What's Worked for Me
By: Brigadier General Charlie Martinez
US Air Force (Retired)
Throughout my career my actions were guided by two simple principles: do the best job you can at the job you currently have and always take good care of others, particularly your subordinates. Regarding the first principle, I’ve seen fellow officers who were always looking to “punch the right tickets” and “get the right jobs” but that seemed to be their only focus. While attending the right schools and holding the right jobs helps build your credentials for advancement, you also need to do your best, not just do good enough. Regarding the second principle, as members of the military we work as a team and the best way to get the most from your team is to always put the needs and interests of your teammates ahead of your own. Your subordinates, particularly your non-commissioned officers, can either “make you or break you.” If you always take care of them, when the time comes, they’ll take care of you.
Adhering to these principles, however, does not guarantee a successful career. They are necessary but not sufficient for success. While more times than not my efforts were rewarded with additional responsibilities and career advancement sometimes disappointment came my way. When that happens, you have to grit your teeth, figure out how to make the most out of a less than desirable situation, and press on. It doesn’t help to dwell on things that didn’t go well—it only gets in the way of doing a good job at the one you’ve been given (see the first principle).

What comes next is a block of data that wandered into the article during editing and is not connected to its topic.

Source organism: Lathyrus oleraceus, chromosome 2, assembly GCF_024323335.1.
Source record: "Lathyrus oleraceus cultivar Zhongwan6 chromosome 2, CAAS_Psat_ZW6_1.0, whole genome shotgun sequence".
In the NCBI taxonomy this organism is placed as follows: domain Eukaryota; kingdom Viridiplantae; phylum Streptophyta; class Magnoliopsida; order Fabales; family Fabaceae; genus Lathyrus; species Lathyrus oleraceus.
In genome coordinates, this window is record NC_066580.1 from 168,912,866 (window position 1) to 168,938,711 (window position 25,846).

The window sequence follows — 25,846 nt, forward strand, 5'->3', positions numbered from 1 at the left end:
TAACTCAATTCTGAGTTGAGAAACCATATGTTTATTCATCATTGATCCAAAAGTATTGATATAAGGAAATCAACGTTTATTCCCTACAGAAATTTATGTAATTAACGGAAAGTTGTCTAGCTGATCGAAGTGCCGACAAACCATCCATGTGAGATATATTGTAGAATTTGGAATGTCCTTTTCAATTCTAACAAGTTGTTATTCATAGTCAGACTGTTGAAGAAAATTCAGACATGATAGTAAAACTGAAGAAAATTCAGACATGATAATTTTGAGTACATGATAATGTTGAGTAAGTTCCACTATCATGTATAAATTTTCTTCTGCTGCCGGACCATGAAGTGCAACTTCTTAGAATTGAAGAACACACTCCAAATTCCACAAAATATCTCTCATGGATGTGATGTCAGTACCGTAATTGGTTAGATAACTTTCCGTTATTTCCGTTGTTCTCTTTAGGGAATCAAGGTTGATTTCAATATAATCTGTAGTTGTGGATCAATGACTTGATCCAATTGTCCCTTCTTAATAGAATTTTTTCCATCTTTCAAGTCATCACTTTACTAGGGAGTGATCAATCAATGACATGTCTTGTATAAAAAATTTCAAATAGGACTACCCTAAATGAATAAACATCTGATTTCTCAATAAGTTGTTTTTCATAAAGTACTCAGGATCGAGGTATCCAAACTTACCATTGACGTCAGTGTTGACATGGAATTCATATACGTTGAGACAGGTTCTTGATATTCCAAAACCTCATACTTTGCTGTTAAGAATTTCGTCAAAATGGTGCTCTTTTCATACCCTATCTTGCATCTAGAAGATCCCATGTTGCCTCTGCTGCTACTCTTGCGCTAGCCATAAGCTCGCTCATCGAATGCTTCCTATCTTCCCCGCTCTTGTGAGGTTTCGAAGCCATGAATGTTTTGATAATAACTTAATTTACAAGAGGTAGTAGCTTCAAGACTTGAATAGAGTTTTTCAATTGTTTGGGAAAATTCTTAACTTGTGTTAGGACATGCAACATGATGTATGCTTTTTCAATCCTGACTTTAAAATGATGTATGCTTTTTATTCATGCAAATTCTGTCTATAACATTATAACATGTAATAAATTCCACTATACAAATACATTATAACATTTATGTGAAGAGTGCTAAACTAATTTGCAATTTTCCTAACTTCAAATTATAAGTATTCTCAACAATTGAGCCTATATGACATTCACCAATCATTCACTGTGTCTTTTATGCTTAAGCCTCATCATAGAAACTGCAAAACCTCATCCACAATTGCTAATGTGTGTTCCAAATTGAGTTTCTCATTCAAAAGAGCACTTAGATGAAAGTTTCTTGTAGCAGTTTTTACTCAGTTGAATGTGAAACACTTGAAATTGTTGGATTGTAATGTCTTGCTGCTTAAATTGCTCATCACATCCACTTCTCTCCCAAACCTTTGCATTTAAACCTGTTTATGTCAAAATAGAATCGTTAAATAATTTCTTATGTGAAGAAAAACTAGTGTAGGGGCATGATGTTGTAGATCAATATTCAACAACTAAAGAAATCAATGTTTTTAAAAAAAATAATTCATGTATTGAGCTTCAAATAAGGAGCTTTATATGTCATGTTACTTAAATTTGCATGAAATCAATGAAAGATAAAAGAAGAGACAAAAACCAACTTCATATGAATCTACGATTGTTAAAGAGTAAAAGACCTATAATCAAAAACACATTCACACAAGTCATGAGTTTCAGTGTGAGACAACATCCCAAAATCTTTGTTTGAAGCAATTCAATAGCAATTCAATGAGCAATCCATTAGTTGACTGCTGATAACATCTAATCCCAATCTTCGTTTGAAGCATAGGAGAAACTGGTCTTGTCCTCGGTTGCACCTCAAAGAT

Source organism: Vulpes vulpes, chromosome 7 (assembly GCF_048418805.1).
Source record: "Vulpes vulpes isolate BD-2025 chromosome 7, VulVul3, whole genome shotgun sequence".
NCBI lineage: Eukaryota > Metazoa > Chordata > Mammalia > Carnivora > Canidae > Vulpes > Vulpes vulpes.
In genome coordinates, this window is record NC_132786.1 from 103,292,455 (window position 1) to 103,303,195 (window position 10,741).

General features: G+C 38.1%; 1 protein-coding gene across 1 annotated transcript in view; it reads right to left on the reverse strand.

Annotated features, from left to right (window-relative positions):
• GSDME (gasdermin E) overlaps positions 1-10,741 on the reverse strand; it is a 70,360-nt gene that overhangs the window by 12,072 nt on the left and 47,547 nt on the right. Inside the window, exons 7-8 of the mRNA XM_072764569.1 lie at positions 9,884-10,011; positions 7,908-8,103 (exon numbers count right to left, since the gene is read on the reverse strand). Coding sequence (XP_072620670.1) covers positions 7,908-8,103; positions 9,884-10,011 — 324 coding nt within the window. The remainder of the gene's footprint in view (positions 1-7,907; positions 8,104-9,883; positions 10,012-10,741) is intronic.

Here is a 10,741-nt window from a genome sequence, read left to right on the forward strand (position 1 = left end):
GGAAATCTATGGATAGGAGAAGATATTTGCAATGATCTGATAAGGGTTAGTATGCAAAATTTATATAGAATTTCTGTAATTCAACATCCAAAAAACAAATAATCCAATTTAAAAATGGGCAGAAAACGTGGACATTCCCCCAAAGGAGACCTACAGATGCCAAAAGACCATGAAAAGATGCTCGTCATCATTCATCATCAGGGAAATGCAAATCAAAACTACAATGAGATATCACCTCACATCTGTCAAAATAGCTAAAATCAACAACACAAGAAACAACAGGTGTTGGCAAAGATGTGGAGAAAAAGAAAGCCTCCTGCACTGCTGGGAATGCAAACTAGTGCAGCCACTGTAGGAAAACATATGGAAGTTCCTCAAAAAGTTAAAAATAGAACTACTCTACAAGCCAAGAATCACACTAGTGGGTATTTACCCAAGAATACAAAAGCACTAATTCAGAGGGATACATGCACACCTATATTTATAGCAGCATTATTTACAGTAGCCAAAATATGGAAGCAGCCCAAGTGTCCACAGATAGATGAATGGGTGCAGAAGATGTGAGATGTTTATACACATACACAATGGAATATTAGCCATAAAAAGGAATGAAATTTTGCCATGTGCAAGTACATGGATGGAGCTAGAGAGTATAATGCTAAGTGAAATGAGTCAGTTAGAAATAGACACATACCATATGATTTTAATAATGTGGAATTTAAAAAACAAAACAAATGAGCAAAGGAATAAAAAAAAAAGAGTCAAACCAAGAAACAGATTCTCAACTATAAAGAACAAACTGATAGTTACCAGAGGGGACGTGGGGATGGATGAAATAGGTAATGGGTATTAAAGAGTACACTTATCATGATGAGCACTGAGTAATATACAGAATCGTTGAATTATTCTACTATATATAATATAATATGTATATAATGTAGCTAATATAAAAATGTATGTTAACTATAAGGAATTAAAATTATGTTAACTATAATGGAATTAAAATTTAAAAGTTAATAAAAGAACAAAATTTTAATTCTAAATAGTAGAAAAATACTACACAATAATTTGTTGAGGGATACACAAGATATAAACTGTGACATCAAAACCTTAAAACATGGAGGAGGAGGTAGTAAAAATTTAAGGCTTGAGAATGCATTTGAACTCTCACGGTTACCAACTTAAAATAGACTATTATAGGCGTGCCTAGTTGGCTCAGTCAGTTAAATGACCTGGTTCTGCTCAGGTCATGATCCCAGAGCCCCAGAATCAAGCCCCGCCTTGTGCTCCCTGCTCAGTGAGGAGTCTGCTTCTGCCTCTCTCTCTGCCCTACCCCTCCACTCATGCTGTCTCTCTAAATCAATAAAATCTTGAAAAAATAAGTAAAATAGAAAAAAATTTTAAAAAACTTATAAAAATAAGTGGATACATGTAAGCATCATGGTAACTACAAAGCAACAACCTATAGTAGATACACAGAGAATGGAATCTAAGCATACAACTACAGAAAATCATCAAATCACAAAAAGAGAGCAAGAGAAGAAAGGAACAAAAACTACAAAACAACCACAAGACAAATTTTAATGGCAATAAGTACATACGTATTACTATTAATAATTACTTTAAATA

Finally, always be on the lookout for role models you can emulate. Examine the behaviors of your superiors, noting the things that you like about them and those that you don’t. You’ll see a broad range of behaviors. Choose to emulate the behaviors you find best fit your own style of leadership. Don’t simply try to mimic what you think worked well for them as it may not work for you. And, if it doesn’t it will definitely show.
Of course, if you are lucky enough to be recognized by superiors who are willing to mentor you, jump at the chance! It’s because they saw in you a spark that they want to nurture. And, as you advance in your career, always be looking for those subordinates who you can mentor in turn. It’s all part of looking out for our teammates.